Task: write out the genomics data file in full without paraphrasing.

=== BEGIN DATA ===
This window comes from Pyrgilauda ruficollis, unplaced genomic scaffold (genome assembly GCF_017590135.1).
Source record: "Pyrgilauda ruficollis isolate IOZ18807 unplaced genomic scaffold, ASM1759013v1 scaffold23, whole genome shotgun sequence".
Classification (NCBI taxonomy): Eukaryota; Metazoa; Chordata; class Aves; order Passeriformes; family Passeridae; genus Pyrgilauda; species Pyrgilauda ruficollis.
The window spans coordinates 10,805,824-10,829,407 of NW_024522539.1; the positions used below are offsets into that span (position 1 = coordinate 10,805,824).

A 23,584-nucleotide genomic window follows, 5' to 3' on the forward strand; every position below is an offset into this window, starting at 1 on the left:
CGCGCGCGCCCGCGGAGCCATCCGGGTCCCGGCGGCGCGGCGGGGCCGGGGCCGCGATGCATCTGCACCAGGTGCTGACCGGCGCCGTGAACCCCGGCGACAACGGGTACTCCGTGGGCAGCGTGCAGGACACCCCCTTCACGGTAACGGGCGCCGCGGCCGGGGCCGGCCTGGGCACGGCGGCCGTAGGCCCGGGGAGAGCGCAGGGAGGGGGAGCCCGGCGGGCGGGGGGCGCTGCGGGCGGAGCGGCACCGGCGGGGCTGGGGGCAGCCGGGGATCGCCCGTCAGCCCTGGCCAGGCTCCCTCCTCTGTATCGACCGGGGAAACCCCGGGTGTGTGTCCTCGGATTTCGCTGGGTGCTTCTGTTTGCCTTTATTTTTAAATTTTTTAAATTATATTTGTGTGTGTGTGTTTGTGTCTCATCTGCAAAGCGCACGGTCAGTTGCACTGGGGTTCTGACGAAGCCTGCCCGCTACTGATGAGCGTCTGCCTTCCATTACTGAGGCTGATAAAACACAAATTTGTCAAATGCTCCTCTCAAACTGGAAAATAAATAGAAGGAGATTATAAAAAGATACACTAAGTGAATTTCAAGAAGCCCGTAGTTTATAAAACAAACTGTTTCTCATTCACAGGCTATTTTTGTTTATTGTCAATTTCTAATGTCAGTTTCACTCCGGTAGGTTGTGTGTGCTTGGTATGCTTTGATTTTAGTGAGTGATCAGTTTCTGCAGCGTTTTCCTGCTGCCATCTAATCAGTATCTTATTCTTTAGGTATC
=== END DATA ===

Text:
This window comes from Pyrgilauda ruficollis, unplaced genomic scaffold (genome assembly GCF_017590135.1).
Source record: "Pyrgilauda ruficollis isolate IOZ18807 unplaced genomic scaffold, ASM1759013v1 scaffold23, whole genome shotgun sequence".
Classification (NCBI taxonomy): Eukaryota; Metazoa; Chordata; class Aves; order Passeriformes; family Passeridae; genus Pyrgilauda; species Pyrgilauda ruficollis.
The window spans coordinates 10,805,824-10,829,407 of NW_024522539.1; the positions used below are offsets into that span (position 1 = coordinate 10,805,824).

A 23,584-nucleotide genomic window follows, 5' to 3' on the forward strand; every position below is an offset into this window, starting at 1 on the left:
CGCGCGCGCCCGCGGAGCCATCCGGGTCCCGGCGGCGCGGCGGGGCCGGGGCCGCGATGCATCTGCACCAGGTGCTGACCGGCGCCGTGAACCCCGGCGACAACGGGTACTCCGTGGGCAGCGTGCAGGACACCCCCTTCACGGTAACGGGCGCCGCGGCCGGGGCCGGCCTGGGCACGGCGGCCGTAGGCCCGGGGAGAGCGCAGGGAGGGGGAGCCCGGCGGGCGGGGGGCGCTGCGGGCGGAGCGGCACCGGCGGGGCTGGGGGCAGCCGGGGATCGCCCGTCAGCCCTGGCCAGGCTCCCTCCTCTGTATCGACCGGGGAAACCCCGGGTGTGTGTCCTCGGATTTCGCTGGGTGCTTCTGTTTGCCTTTATTTTTAAATTTTTTAAATTATATTTGTGTGTGTGTGTTTGTGTCTCATCTGCAAAGCGCACGGTCAGTTGCACTGGGGTTCTGACGAAGCCTGCCCGCTACTGATGAGCGTCTGCCTTCCATTACTGAGGCTGATAAAACACAAATTTGTCAAATGCTCCTCTCAAACTGGAAAATAAATAGAAGGAGATTATAAAAAGATACACTAAGTGAATTTCAAGAAGCCCGTAGTTTATAAAACAAACTGTTTCTCATTCACAGGCTATTTTTGTTTATTGTCAATTTCTAATGTCAGTTTCACTCCGGTAGGTTGTGTGTGCTTGGTATGCTTTGATTTTAGTGAGTGATCAGTTTCTGCAGCGTTTTCCTGCTGCCATCTAATCAGTATCTTATTCTTTAGGTATC